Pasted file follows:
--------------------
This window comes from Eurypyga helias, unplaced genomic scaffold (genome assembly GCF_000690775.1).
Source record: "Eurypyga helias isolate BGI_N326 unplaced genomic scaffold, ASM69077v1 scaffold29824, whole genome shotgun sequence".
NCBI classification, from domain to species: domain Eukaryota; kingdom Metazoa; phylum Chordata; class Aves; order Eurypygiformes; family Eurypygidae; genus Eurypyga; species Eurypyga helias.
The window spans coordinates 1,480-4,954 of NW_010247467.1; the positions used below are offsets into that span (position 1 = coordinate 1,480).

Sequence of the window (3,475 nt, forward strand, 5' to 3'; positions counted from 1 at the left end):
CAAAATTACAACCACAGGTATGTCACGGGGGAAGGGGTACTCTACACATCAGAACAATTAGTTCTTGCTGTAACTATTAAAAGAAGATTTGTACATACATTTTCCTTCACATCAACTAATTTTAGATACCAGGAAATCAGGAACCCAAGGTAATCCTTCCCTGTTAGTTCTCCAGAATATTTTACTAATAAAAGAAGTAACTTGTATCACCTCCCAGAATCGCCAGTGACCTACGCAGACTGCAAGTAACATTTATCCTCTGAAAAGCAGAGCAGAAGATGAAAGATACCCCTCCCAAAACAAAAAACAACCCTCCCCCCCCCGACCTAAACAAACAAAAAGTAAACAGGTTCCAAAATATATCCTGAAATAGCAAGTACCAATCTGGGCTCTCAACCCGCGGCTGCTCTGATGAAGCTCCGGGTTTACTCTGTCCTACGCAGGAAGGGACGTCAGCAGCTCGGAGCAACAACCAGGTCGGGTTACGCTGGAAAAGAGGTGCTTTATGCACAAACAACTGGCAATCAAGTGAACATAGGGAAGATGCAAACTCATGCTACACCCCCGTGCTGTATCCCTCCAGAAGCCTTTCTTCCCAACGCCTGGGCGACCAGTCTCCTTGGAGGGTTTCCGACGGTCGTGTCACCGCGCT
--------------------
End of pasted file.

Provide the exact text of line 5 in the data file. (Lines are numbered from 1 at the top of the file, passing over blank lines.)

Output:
Sequence of the window (3,475 nt, forward strand, 5' to 3'; positions counted from 1 at the left end):